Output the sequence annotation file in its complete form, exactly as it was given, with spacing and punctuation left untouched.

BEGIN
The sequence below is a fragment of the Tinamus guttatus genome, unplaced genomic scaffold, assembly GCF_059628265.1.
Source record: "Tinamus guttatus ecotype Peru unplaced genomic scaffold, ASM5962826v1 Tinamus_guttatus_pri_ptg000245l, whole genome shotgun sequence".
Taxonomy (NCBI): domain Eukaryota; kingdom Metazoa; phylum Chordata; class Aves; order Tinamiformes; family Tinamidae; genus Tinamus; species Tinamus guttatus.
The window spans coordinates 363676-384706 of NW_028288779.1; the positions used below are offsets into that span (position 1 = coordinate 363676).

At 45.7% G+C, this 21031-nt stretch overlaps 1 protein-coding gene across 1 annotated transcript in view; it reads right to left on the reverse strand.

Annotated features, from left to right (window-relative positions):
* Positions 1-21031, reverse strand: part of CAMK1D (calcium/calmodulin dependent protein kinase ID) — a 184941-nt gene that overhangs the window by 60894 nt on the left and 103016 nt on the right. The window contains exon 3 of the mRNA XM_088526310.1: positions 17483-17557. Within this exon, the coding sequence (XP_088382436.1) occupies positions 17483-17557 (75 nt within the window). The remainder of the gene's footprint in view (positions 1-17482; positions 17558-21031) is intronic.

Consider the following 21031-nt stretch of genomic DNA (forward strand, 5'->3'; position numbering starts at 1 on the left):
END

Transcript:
The sequence below is a fragment of the Tinamus guttatus genome, unplaced genomic scaffold, assembly GCF_059628265.1.
Source record: "Tinamus guttatus ecotype Peru unplaced genomic scaffold, ASM5962826v1 Tinamus_guttatus_pri_ptg000245l, whole genome shotgun sequence".
Taxonomy (NCBI): domain Eukaryota; kingdom Metazoa; phylum Chordata; class Aves; order Tinamiformes; family Tinamidae; genus Tinamus; species Tinamus guttatus.
The window spans coordinates 363676-384706 of NW_028288779.1; the positions used below are offsets into that span (position 1 = coordinate 363676).

At 45.7% G+C, this 21031-nt stretch overlaps 1 protein-coding gene across 1 annotated transcript in view; it reads right to left on the reverse strand.

Annotated features, from left to right (window-relative positions):
* Positions 1-21031, reverse strand: part of CAMK1D (calcium/calmodulin dependent protein kinase ID) — a 184941-nt gene that overhangs the window by 60894 nt on the left and 103016 nt on the right. The window contains exon 3 of the mRNA XM_088526310.1: positions 17483-17557. Within this exon, the coding sequence (XP_088382436.1) occupies positions 17483-17557 (75 nt within the window). The remainder of the gene's footprint in view (positions 1-17482; positions 17558-21031) is intronic.

Consider the following 21031-nt stretch of genomic DNA (forward strand, 5'->3'; position numbering starts at 1 on the left):